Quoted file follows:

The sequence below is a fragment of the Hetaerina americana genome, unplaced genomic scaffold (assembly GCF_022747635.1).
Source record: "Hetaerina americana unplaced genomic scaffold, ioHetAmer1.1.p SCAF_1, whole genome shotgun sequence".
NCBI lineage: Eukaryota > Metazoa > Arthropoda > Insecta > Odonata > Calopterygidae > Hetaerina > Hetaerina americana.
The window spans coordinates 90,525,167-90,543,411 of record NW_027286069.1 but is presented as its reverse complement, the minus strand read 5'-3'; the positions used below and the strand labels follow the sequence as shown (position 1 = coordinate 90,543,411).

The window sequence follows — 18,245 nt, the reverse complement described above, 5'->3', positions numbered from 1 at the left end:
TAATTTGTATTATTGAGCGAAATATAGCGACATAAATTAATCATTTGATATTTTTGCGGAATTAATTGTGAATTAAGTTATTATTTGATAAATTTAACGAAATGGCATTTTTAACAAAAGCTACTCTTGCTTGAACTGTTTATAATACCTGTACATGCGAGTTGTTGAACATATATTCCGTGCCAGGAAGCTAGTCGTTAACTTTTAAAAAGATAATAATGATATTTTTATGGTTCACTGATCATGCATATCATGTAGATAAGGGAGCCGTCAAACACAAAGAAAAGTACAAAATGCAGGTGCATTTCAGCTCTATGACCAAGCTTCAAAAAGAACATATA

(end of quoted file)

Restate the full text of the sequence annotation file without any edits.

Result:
The sequence below is a fragment of the Hetaerina americana genome, unplaced genomic scaffold (assembly GCF_022747635.1).
Source record: "Hetaerina americana unplaced genomic scaffold, ioHetAmer1.1.p SCAF_1, whole genome shotgun sequence".
NCBI lineage: Eukaryota > Metazoa > Arthropoda > Insecta > Odonata > Calopterygidae > Hetaerina > Hetaerina americana.
The window spans coordinates 90,525,167-90,543,411 of record NW_027286069.1 but is presented as its reverse complement, the minus strand read 5'-3'; the positions used below and the strand labels follow the sequence as shown (position 1 = coordinate 90,543,411).

The window sequence follows — 18,245 nt, the reverse complement described above, 5'->3', positions numbered from 1 at the left end:
TAATTTGTATTATTGAGCGAAATATAGCGACATAAATTAATCATTTGATATTTTTGCGGAATTAATTGTGAATTAAGTTATTATTTGATAAATTTAACGAAATGGCATTTTTAACAAAAGCTACTCTTGCTTGAACTGTTTATAATACCTGTACATGCGAGTTGTTGAACATATATTCCGTGCCAGGAAGCTAGTCGTTAACTTTTAAAAAGATAATAATGATATTTTTATGGTTCACTGATCATGCATATCATGTAGATAAGGGAGCCGTCAAACACAAAGAAAAGTACAAAATGCAGGTGCATTTCAGCTCTATGACCAAGCTTCAAAAAGAACATATA